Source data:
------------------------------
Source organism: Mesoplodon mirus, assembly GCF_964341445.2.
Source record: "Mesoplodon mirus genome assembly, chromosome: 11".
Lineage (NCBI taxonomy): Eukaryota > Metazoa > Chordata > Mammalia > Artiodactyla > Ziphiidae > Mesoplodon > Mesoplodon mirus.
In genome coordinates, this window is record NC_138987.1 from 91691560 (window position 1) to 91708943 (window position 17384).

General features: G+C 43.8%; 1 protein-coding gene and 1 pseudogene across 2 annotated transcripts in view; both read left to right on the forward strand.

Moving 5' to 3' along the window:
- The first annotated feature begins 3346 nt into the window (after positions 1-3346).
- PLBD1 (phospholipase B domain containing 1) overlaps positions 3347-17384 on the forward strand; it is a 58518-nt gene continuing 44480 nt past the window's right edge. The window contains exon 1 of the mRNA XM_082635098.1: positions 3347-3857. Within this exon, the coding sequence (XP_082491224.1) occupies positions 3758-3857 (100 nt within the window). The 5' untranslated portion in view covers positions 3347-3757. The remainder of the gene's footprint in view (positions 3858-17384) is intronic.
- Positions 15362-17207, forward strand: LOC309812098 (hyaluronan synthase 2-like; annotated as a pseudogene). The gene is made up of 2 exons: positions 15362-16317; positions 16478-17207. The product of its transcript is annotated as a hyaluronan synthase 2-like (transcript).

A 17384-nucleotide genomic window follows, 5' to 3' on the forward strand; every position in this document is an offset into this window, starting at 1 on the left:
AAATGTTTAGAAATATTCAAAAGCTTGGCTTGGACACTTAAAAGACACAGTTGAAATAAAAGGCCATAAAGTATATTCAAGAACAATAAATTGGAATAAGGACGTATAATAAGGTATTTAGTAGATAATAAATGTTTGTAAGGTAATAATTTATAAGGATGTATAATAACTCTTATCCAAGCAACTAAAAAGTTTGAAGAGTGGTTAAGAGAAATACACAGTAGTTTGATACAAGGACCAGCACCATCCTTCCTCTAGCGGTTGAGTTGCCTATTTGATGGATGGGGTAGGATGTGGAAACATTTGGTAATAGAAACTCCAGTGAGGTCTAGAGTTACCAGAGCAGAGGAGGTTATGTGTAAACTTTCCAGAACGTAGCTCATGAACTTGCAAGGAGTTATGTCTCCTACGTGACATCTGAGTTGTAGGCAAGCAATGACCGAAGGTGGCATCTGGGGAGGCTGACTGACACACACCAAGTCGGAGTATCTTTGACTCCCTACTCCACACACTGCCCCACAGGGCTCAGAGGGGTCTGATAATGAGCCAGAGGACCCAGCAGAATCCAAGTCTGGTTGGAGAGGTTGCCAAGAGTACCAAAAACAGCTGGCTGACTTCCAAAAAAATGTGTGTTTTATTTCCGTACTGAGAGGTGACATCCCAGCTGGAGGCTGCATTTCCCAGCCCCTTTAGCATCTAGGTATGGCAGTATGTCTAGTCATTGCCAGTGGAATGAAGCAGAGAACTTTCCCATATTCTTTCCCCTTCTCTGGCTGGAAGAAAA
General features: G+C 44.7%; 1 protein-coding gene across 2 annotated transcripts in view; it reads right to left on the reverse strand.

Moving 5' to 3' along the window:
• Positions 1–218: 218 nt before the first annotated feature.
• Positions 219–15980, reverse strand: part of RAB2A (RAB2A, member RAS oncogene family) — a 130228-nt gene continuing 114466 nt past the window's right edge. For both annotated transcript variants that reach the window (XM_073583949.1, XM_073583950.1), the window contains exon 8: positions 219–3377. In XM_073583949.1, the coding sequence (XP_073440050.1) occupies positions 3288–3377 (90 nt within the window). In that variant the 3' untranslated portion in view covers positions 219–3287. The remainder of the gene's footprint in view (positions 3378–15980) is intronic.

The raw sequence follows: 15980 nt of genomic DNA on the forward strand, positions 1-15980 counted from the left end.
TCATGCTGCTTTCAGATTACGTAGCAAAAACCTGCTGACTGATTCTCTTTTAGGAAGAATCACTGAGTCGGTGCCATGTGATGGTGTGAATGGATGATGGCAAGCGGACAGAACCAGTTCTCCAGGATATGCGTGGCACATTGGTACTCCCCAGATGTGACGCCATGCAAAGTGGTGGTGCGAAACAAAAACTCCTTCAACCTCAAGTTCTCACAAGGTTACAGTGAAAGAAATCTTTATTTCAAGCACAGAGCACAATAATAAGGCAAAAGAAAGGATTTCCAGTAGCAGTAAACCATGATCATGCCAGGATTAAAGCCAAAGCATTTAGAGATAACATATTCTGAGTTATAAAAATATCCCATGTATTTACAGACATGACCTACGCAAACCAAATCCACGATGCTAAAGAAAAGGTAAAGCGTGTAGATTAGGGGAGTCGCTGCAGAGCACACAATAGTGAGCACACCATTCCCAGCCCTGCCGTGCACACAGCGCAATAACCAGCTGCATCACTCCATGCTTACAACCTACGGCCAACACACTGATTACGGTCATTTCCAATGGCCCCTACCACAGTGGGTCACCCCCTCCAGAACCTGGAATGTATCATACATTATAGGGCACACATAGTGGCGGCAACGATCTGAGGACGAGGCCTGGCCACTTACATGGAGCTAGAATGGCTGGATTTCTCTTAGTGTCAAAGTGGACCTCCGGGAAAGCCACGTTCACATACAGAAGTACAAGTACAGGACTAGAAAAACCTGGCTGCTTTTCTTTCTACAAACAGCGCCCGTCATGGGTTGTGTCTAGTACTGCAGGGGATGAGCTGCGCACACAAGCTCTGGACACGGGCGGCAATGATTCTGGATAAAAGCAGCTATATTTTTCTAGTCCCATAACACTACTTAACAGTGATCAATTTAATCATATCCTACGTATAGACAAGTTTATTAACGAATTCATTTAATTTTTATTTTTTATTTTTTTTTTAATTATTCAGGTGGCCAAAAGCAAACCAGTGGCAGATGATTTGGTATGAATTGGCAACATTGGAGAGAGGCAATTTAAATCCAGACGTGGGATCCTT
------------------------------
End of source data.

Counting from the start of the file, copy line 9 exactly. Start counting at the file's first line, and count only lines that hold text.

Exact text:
- Positions 15362-17207, forward strand: LOC309812098 (hyaluronan synthase 2-like; annotated as a pseudogene). The gene is made up of 2 exons: positions 15362-16317; positions 16478-17207. The product of its transcript is annotated as a hyaluronan synthase 2-like (transcript).